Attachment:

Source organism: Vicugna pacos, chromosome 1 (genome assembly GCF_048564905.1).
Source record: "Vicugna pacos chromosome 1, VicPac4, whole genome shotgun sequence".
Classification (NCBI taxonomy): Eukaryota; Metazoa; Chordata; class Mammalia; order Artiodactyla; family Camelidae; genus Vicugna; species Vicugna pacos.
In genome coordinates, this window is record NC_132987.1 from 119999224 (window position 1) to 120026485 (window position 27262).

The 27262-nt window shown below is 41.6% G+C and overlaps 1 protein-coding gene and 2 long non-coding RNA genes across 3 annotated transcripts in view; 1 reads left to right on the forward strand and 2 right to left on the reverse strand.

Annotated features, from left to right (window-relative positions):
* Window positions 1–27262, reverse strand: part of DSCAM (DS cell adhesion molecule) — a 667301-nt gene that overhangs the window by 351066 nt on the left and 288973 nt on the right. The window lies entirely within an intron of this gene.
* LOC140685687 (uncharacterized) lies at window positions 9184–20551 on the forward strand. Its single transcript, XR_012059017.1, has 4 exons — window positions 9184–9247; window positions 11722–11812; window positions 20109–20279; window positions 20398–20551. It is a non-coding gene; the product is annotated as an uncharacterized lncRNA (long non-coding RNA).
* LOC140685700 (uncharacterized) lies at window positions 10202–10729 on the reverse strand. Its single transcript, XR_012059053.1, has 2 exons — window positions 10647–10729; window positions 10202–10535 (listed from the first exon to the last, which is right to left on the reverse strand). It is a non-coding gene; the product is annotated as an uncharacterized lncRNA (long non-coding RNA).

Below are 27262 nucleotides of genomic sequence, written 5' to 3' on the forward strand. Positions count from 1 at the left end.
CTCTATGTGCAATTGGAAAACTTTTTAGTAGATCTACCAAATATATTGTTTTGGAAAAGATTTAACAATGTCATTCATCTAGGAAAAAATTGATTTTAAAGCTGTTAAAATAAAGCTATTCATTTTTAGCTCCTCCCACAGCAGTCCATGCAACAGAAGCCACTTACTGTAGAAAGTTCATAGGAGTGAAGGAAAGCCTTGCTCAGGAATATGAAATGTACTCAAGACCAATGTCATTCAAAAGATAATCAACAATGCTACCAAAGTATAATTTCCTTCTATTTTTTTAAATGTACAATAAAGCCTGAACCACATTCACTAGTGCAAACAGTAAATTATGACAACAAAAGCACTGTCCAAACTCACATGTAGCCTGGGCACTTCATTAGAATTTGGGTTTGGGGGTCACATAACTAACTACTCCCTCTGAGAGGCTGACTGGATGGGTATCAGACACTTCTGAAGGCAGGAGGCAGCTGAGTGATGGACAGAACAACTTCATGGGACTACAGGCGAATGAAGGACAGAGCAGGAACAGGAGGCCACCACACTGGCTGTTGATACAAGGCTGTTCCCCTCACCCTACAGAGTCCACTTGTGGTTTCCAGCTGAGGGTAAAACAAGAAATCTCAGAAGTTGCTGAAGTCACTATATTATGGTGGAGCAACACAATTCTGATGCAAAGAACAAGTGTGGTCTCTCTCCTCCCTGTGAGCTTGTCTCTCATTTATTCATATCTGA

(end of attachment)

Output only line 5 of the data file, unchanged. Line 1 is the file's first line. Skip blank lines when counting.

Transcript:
The 27262-nt window shown below is 41.6% G+C and overlaps 1 protein-coding gene and 2 long non-coding RNA genes across 3 annotated transcripts in view; 1 reads left to right on the forward strand and 2 right to left on the reverse strand.